Over the next few weeks as I'm reading through the little book Hundred Dollar Holiday by Bill McKibben, I thought I would share some quotes with you that I find thought provoking and/or inspiring. The book takes a look at the history of the holiday of Christmas and offers up suggestions to simplify it in order to make it even more meaningful (less is more, no?). This little series is not meant to take away from however you choose to celebrate. They are just thoughts to ponder.
"What can excite us- what can make us salivate the way a circus could make some Kansas farm boy salivate- is the prospect of peace and quiet. The prospect of a lull, an interlude. Stillness scares us (that's why the TV goes on when we walk into the hotel room) but it attracts us, too. If there's one thing we'd really like from Christmas, I think, it's a little of that "season of peace" that the greeting card writers are always promising. It's one of the reasons "Silent Night" is the all-time favorite carol. There's a moment when we sing it each year at the end of the Christmas service, with the lights out and everyone holding a candle that frames their face with soft light, and that marks for me the absolute height of Christmas.... It's not that this quiet is morally superior to noise; if I'd lived on the eighteenth-century prairie surrounded by windy quiet, I'm sure I'd have been out there blowing things up [he's referring to firecrackers] on Christmas eve, and grinning as I did it. But we live here and now, amidst clamor. For us, what beckons is not the flash of the Saturnalia [an ancient Roman festival], but instead that little town of Bethlehem, with its deep and dreamless sleep, its silent stars floating by.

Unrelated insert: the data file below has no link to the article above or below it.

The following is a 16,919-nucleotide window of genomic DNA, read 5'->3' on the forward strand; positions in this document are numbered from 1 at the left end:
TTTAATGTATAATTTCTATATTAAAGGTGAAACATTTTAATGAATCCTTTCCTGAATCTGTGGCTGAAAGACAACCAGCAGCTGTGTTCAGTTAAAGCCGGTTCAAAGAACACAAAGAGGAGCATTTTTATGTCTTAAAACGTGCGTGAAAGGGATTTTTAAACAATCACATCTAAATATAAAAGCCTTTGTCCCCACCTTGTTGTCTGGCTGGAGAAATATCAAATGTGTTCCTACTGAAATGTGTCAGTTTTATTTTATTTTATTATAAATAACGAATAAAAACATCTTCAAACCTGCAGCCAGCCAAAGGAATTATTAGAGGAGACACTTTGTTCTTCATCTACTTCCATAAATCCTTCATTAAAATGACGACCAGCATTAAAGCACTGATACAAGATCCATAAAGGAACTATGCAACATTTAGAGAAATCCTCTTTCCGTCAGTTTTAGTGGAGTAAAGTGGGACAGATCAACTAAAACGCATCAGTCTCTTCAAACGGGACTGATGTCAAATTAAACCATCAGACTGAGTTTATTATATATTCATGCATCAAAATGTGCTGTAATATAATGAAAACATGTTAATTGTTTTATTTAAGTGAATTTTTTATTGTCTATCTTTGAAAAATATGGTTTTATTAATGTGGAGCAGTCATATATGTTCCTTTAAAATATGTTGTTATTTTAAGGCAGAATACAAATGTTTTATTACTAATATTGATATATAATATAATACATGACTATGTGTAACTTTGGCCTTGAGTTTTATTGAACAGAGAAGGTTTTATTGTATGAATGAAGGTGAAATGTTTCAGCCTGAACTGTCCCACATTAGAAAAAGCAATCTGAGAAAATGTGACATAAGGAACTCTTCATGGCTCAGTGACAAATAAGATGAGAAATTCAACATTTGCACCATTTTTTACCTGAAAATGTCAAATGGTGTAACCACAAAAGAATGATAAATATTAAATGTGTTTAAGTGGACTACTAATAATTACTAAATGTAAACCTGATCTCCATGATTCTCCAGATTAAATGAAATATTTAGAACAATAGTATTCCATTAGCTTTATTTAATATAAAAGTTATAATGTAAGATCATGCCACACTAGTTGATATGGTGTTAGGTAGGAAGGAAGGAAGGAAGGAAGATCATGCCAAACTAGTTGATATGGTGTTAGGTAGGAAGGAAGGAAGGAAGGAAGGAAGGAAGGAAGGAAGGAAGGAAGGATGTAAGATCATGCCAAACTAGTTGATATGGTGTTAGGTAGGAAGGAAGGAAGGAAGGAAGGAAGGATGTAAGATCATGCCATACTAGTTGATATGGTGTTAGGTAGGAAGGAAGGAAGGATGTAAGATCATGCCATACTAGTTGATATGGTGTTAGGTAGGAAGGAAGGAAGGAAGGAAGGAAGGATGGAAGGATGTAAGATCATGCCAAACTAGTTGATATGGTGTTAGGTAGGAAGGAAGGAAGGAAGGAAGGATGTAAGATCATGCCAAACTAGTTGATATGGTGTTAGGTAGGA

How silently, how silently, the wondrous gift is given;
so God imparts to human hearts the blessing of his heaven.
No ear can hear his coming, but in this world of sin,
where meek souls will receive him, still the dear Christ enters in."